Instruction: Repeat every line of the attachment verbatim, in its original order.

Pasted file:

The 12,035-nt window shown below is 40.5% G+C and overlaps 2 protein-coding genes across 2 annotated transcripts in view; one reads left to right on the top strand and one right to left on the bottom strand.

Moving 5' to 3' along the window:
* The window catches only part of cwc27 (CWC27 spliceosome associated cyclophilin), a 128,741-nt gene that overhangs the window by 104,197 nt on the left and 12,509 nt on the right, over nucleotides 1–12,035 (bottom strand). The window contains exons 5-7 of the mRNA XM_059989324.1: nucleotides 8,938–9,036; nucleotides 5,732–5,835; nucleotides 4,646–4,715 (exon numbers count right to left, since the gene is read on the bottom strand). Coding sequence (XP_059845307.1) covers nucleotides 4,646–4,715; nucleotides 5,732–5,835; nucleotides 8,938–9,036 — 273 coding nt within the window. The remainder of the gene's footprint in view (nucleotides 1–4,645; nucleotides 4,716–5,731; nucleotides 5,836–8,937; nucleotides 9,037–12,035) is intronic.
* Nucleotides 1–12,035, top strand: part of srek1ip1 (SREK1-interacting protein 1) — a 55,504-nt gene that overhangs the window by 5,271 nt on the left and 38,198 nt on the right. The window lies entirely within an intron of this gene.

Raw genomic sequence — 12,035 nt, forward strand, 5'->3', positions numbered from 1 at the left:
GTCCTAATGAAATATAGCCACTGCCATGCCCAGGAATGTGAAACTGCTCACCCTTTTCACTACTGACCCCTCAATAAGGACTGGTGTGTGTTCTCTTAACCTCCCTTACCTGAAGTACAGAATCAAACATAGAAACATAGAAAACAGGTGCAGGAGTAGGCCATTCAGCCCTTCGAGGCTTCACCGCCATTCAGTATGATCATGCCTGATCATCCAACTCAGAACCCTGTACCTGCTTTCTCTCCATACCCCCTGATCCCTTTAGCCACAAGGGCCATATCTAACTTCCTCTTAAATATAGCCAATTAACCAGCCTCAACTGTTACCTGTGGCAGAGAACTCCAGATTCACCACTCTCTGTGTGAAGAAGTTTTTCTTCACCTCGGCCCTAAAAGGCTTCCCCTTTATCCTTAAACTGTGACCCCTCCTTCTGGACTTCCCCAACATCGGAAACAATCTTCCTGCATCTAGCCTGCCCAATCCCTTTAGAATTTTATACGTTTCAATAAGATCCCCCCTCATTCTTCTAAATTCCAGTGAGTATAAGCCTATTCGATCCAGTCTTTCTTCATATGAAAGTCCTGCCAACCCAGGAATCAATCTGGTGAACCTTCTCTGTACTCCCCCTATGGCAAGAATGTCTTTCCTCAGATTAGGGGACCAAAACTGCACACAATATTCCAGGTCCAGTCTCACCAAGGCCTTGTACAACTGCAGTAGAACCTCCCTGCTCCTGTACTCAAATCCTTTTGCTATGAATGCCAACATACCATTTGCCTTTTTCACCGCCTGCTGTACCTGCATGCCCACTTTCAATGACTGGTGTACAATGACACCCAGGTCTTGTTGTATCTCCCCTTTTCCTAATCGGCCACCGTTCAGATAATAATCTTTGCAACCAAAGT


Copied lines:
The 12,035-nt window shown below is 40.5% G+C and overlaps 2 protein-coding genes across 2 annotated transcripts in view; one reads left to right on the top strand and one right to left on the bottom strand.

Moving 5' to 3' along the window:
* The window catches only part of cwc27 (CWC27 spliceosome associated cyclophilin), a 128,741-nt gene that overhangs the window by 104,197 nt on the left and 12,509 nt on the right, over nucleotides 1–12,035 (bottom strand). The window contains exons 5-7 of the mRNA XM_059989324.1: nucleotides 8,938–9,036; nucleotides 5,732–5,835; nucleotides 4,646–4,715 (exon numbers count right to left, since the gene is read on the bottom strand). Coding sequence (XP_059845307.1) covers nucleotides 4,646–4,715; nucleotides 5,732–5,835; nucleotides 8,938–9,036 — 273 coding nt within the window. The remainder of the gene's footprint in view (nucleotides 1–4,645; nucleotides 4,716–5,731; nucleotides 5,836–8,937; nucleotides 9,037–12,035) is intronic.
* Nucleotides 1–12,035, top strand: part of srek1ip1 (SREK1-interacting protein 1) — a 55,504-nt gene that overhangs the window by 5,271 nt on the left and 38,198 nt on the right. The window lies entirely within an intron of this gene.

Raw genomic sequence — 12,035 nt, forward strand, 5'->3', positions numbered from 1 at the left:
GTCCTAATGAAATATAGCCACTGCCATGCCCAGGAATGTGAAACTGCTCACCCTTTTCACTACTGACCCCTCAATAAGGACTGGTGTGTGTTCTCTTAACCTCCCTTACCTGAAGTACAGAATCAAACATAGAAACATAGAAAACAGGTGCAGGAGTAGGCCATTCAGCCCTTCGAGGCTTCACCGCCATTCAGTATGATCATGCCTGATCATCCAACTCAGAACCCTGTACCTGCTTTCTCTCCATACCCCCTGATCCCTTTAGCCACAAGGGCCATATCTAACTTCCTCTTAAATATAGCCAATTAACCAGCCTCAACTGTTACCTGTGGCAGAGAACTCCAGATTCACCACTCTCTGTGTGAAGAAGTTTTTCTTCACCTCGGCCCTAAAAGGCTTCCCCTTTATCCTTAAACTGTGACCCCTCCTTCTGGACTTCCCCAACATCGGAAACAATCTTCCTGCATCTAGCCTGCCCAATCCCTTTAGAATTTTATACGTTTCAATAAGATCCCCCCTCATTCTTCTAAATTCCAGTGAGTATAAGCCTATTCGATCCAGTCTTTCTTCATATGAAAGTCCTGCCAACCCAGGAATCAATCTGGTGAACCTTCTCTGTACTCCCCCTATGGCAAGAATGTCTTTCCTCAGATTAGGGGACCAAAACTGCACACAATATTCCAGGTCCAGTCTCACCAAGGCCTTGTACAACTGCAGTAGAACCTCCCTGCTCCTGTACTCAAATCCTTTTGCTATGAATGCCAACATACCATTTGCCTTTTTCACCGCCTGCTGTACCTGCATGCCCACTTTCAATGACTGGTGTACAATGACACCCAGGTCTTGTTGTATCTCCCCTTTTCCTAATCGGCCACCGTTCAGATAATAATCTTTGCAACCAAAGT